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Language Arts, Vol. 76, No. 5, May 1999

Cover Art for Language Arts, Vol. 76, No. 5, May 1999

Table of Contents

Issue Theme: Talking Texts

  • "Duckville" and Other Tales

    Pauline Harris and Jillian Trezise

    Abstract: Illustrates how examination of children's "condensed" utterances can reveal the emergence of complex thought processes. Shows how these expressions, often brief and easily overlooked, when negotiated and probed by the teacher, reveal multiple connections, the drawing of analogies, divergent frames of reference, intertextual discontinuities, and intertextual metaphor.

    Keywords: Elementary

  • "Teacher-Watching": Examining Teacher Talk in Literature Circles

    Kathy Short, Gloria Kaufman, Sandy Kaser, Leslie H. Kahn and Kathleen Marie Crawford

    Abstract: Investigates how teacher talk and social interaction influence children's discussions, by comparing the talk occurring within literature circles in fourth-grade classrooms where teachers were and were not present. Discusses the four roles teachers took (facilitators, participants, mediators, and active listeners). Notes strategies students used to generate and facilitate their discussions that related to teacher roles within the classroom.

    Keywords: Pedagogy, Research, Elementary

  • Making Meaning with Art: Children's Stories

    Rochelle I. Frei

    Abstract: Investigates the role of art in understanding children's literacy processes and strategies. Finds that the kindergarten children exhibited typical behaviors of language learning. Argues that art needs to be considered as a primary vehicle to understanding children's literacy processes and strategies.

    Keywords: Literacy, Elementary

  • "We Call Him Dr. King": Reciprocal Distancing in Urban Classrooms

    Joanne Larson and Patricia D. Irvine

    Abstract: Presents examples of discourse in classroom interaction that show how social relations in the classroom mirror larger societal relationships in ways that exclude students' cultural and linguistic practices as resources for meaningful literacy learning. Shows how this discourse process (called reciprocal distancing) is used by teachers and students to reinforce sociocultural distances, and notes how literacy learning is affected.

    Keywords: Diversity, Pedagogy, Elementary, School-Community Relation

  • “Serious" Learning: Language Lost

    Danling Fu and Jane S. Townsend

    Abstract: Researchers Fu and Townsend compare the learning and writing experiences of a child during his kindergarten year (with frequent immersion in reading and writing activities in their writing workshop) to his first-grade year (with worksheets and decontextualized exercises), critically examining such "serious" literacy learning that lacks a real audience and a real purpose for students.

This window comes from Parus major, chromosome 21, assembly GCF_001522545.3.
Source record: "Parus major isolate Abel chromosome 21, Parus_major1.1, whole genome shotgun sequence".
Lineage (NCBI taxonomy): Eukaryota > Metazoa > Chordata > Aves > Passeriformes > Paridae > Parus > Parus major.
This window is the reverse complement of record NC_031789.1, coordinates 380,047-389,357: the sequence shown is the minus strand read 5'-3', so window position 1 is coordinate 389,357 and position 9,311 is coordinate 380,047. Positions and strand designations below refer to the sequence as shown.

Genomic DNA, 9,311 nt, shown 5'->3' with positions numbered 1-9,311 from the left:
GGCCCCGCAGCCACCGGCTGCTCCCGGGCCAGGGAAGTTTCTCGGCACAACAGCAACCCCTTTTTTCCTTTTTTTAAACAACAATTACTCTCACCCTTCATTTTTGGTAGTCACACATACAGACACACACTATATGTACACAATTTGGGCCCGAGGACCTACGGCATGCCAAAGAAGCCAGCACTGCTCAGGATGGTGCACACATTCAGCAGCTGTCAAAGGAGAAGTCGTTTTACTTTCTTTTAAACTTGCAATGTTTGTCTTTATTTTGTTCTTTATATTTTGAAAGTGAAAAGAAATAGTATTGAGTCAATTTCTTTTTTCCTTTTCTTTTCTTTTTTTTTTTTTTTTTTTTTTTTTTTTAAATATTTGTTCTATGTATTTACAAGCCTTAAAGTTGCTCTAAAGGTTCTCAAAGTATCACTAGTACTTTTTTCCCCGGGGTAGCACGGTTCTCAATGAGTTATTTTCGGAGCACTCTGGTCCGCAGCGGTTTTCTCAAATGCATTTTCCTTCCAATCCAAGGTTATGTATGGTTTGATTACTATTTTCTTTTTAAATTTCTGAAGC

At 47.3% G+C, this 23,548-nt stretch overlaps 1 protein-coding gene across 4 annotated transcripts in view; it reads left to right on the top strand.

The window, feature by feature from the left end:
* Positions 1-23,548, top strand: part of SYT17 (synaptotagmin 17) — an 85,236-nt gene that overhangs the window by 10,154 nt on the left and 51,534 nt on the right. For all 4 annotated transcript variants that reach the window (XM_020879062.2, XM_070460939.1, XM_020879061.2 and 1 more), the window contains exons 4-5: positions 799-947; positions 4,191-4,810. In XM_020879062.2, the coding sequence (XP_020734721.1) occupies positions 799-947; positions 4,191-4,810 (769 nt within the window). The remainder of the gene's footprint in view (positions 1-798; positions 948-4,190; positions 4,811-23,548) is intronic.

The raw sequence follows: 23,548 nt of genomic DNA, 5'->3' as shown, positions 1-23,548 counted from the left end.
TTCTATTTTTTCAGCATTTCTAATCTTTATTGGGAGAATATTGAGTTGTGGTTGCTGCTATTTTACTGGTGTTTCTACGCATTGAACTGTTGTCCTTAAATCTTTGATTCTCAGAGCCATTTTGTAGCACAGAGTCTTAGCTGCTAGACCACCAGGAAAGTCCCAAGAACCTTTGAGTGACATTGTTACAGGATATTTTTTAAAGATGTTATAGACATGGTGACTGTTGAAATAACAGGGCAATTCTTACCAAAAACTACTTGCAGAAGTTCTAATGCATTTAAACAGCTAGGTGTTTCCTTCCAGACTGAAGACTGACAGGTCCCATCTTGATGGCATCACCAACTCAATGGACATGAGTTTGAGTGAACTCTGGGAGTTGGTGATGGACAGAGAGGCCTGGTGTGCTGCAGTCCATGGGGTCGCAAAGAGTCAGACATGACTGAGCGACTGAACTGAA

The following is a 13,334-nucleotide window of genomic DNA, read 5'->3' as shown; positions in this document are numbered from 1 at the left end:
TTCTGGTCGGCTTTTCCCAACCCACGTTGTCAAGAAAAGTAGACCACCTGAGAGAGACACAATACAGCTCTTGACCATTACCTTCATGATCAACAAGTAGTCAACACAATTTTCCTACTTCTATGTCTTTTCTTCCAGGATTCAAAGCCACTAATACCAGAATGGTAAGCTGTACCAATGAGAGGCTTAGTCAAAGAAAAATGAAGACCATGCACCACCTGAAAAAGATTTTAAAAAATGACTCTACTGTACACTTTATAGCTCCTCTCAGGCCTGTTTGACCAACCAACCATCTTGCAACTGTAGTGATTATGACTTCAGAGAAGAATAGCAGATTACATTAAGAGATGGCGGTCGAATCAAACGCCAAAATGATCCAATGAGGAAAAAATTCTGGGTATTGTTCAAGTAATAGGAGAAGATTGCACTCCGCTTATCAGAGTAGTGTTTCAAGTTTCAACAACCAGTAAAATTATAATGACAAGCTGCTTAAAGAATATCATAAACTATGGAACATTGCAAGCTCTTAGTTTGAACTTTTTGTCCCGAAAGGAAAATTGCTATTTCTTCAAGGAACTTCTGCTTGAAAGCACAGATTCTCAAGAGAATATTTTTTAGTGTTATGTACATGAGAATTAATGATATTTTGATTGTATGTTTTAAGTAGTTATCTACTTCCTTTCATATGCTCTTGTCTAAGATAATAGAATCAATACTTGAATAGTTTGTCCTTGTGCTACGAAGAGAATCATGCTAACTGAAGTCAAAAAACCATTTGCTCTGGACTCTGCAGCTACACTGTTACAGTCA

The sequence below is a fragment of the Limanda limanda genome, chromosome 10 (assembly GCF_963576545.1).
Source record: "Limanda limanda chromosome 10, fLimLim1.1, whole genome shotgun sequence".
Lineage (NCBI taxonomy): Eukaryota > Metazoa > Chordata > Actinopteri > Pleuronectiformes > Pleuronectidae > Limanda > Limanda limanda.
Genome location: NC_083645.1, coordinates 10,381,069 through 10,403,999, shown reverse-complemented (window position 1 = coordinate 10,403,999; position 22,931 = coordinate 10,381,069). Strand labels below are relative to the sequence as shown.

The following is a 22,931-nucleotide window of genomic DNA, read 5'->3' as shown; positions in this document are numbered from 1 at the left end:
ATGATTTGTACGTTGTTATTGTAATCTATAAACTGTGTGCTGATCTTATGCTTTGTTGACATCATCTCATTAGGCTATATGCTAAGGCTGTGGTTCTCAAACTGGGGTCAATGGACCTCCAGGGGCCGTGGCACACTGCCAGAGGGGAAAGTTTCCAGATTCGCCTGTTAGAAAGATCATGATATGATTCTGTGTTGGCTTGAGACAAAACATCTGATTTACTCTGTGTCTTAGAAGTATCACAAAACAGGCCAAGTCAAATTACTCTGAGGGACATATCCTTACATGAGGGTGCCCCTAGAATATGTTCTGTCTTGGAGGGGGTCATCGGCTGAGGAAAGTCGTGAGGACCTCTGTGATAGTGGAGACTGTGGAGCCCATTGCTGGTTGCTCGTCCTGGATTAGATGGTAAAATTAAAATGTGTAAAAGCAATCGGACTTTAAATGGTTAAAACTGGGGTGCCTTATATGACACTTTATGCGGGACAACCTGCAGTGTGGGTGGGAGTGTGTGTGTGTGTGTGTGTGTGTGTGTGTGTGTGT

Keywords: Assessment, Language, Literacy, Research

  • Strong Female Characters in Recent Children's Literature

    Pat Heine, Christine Inkster, Frank Kazemek, Sandra Williams, Sylvia Raschke, and Della Stevens

    Abstract: Shares the authors' criteria for evaluating female characters as positive role models in children's literature. Explores the criteria by examining "The Ballad of Lucy Wipple" (Karen Cushman). Discusses other recently published picture books and novels which feature strong females in history, in contemporary times, and in fantasy.

    Keywords: Diversity, Literature, Reading, Elementary

  • Diamonds of Thought: A Reflection

    Susie Garber

    Abstract: Reflects on how the author's third-grade students, experienced in literary conversation from their reading workshop, transferred the practice of literary conversation to their writing workshop.

    Keywords: Pedagogy, Writing, Reading, Elementary, Professional Development

  • Editors’ Pages

    Sharon Murphy and Curt Dudley-Marling

    Abstract: Abstract for this article is currently not available.

    Keywords: Elementary

  • Current Issues: When Irresistible Technology Meets Irreplaceable Teachers

    Frank Smith

    Abstract: Argues that people and technology are inseparable and exert reciprocal control. Argues that teachers will not be able to halt the spreading influence of technology in education or in their lives, but should understand the dangers and be ready to confront them. Maintains that the human heart of education must be kept alive no matter how heartless the environment. This article available in print issue only.

    Keywords: Elementary


    Catherine Dorsey-Gaines, Polly Ashelman, Elizabeth Bauer, Patricia Bedi, Norma Jackson, Peter Jackson, Michael Knight, Michael Searson, and Jodi Tanne

    Abstract: Abstract for this article is currently not available.

    Keywords: Elementary

* Journal articles are provided in PDF format and can be opened using the free Adobe® Reader® program or a comparable viewer. Click here to download and install the most recent version of Adobe Reader.

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A Professional Association of Educators in English Studies, Literacy, and Language Arts